Benefit and belief

rantingrick rantingrick at gmail.com
Fri Sep 30 20:08:16 CEST 2011


On Sep 30, 11:36 am, Westley Martínez <aniko... at gmail.com> wrote:
> On Fri, Sep 30, 2011 at 09:22:59AM -0700, rusi wrote:
> > On Sep 30, 8:58�pm, Neil Cerutti <ne... at norwich.edu> wrote:
> > > On 2011-09-30, DevPlayer <devpla... at gmail.com> wrote:
>
> > > > I still assert that contradiction is caused by narrow perspective.
>
> > > > By that I mean: just because an objects scope may not see a certain
> > > > condition, doesn't mean that condition is non-existant.
>
> > > > I also propose that just because something seems to contradict doesn't
> > > > mean it is false. Take for instance:
>
> > > > Look out your window. Is it daylight or night time? You may say
> > > > it is daylight or you may say it is night time. I would
> > > > disagree that only one of those conditions are true. Both
> > > > conditions are true. Always. It is only day (or night) for YOU.
> > > > But the opposite DOES in fact exist on the other side of the
> > > > world at the same time.
>
> > > > I call this Duality of Nature (and I believe there was some
> > > > religion somewhere in some time that has the same notion,
> > > > Budism I think but I could be mistaken). I see such
> > > > "contradictions" in what appears to be most truths.
>
> > > You are not alone. Many ancient philosophers, fathers of
> > > religious and scientific thought, thought the same.
>
> > > They thought that contradictory qualities could exist in objects
> > > simultaneously. For example, they thought that a cat was both big
> > > and small, because it was big compared to a mouse and small
> > > compared to a house. They didn't notice that big and small were
> > > not poperties of the cat, at all but were instead statements
> > > about how a cat relates to another object.
>
> > > When you say, "It is night," you are making an assertion about a
> > > position on the surface of the earth and its relationship to the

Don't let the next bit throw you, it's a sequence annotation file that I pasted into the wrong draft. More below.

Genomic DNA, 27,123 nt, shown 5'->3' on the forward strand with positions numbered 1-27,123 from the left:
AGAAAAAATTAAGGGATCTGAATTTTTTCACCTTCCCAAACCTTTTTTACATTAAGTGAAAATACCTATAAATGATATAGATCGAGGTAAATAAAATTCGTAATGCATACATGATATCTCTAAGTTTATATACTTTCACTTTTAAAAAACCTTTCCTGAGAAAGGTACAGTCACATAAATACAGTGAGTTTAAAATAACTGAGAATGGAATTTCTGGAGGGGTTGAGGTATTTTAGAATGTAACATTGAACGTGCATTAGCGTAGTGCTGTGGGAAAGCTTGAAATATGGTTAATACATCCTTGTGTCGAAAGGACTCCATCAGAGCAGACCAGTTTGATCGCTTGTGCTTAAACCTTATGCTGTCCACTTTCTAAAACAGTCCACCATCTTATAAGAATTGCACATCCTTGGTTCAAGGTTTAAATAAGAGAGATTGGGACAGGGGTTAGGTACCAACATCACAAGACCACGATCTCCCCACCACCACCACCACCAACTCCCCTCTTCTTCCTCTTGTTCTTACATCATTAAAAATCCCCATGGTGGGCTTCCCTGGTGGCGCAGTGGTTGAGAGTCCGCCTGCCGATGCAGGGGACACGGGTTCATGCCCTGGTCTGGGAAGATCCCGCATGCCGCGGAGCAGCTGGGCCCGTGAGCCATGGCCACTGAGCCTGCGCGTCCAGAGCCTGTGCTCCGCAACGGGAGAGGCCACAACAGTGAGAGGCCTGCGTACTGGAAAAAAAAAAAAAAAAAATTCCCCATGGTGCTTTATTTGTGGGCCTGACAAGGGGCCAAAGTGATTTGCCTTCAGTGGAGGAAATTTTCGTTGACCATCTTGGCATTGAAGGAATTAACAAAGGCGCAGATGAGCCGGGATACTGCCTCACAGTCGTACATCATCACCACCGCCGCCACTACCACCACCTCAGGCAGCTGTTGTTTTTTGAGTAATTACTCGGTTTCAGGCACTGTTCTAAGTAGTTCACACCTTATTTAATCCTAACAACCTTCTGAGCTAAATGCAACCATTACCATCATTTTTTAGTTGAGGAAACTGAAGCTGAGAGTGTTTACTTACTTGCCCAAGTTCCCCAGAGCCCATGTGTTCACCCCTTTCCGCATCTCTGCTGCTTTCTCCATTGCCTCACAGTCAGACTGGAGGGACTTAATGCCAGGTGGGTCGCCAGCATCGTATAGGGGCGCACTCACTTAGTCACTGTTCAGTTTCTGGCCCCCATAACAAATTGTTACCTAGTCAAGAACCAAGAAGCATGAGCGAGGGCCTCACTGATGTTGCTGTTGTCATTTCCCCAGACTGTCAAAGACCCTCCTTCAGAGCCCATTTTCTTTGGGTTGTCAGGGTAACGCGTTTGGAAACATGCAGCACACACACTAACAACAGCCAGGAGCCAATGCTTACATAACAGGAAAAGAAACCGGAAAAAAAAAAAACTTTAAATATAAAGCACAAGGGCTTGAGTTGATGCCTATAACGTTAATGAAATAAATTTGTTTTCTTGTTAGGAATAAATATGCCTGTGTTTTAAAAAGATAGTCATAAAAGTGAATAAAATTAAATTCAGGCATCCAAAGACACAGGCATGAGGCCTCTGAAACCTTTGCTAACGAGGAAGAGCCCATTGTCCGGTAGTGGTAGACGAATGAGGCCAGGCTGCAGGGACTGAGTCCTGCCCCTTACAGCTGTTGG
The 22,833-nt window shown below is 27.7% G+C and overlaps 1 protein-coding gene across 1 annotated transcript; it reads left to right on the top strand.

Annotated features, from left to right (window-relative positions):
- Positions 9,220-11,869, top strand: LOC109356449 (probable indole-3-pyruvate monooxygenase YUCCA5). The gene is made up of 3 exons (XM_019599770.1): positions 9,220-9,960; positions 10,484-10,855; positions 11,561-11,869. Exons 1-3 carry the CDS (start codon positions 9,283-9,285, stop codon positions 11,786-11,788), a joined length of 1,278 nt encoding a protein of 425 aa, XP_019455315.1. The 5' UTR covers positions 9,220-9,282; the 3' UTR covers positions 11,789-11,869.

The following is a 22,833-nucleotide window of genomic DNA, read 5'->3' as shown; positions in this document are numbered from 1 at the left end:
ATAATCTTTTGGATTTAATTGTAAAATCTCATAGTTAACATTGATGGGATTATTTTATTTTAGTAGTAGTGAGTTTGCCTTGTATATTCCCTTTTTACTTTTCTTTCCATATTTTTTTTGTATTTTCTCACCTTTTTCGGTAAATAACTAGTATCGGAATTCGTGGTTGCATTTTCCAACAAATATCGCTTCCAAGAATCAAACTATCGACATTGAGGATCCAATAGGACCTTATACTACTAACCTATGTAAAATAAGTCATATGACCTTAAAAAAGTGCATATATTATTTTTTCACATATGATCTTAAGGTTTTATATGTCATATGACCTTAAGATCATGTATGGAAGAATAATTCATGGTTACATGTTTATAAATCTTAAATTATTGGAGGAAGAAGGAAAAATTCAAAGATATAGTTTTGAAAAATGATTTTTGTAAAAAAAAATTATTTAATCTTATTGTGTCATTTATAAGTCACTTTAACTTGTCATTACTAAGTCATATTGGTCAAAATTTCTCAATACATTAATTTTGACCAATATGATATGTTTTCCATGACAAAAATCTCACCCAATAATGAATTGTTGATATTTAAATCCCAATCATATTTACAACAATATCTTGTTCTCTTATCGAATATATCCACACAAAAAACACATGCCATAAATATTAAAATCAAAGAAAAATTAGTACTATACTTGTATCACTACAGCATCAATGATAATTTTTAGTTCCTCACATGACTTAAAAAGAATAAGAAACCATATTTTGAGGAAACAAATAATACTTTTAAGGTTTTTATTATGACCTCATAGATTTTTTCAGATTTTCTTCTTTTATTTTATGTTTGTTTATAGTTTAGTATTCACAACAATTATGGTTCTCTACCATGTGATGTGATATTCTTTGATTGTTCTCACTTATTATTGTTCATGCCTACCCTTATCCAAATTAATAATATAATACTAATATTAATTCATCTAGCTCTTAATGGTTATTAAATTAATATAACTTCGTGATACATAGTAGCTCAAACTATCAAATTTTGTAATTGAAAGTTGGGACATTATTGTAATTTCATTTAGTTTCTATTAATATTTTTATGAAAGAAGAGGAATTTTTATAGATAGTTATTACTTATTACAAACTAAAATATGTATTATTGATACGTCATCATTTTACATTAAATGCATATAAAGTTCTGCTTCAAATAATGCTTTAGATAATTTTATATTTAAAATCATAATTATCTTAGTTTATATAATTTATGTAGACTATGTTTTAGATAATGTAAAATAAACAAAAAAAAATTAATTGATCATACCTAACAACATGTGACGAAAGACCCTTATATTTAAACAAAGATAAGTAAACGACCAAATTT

> > > sun.
>
> > > If you are not discussing a specific a position on the Earth,
> > > then you cannot make a meaningful assertion about night or day at
> > > all. Night and Day are not qualities of the entire Earth, but
> > > only of positions on the Earth.
>
> > But just imagine that we were all pre-galiliean savages -- knowing
> > nothing about the roundness of the earth, the earth going round and so
> > on and somehow you and I get on the phone and we start arguing:
> > Rusi: Its 9:30 pm
> > Neil: No its 12 noon
>
> > How many cases are there?
> > We both may be right, I may be wrong (my watch may have stopped) or we
> > both etc
>
> > ie conflicting data may get resolved within a larger world view (which
> > is what devplayer is probably saying).
>
> > Until then it is wiser to assume that that larger world view exists
> > (and I dont yet know it)
> > than to assume that since I dont know it it does not exist.
>
> > For me (admittedly an oriental) such agnosticism (literally "I-do-not-
> > know-ness") is as much a foundation for true religiosity as effective
> > science
>
> I.e. humility?

@DevPlayer, rusi, Neil, Wes, and group

Yes, there are two views of reality; that of the absolute and that of
the relative. Both are true. It is always daytime and nighttime
simultaneously; if you look at things from a global perspective.

However, the true nature of "daytime vs nighttime" is purely a
relative observation. The fact that both exist does not falsify the
validity of the relative view. Recognizing the paradox is important
and proves you are not confined to your own selfish view points and
are in fact an intelligent being.



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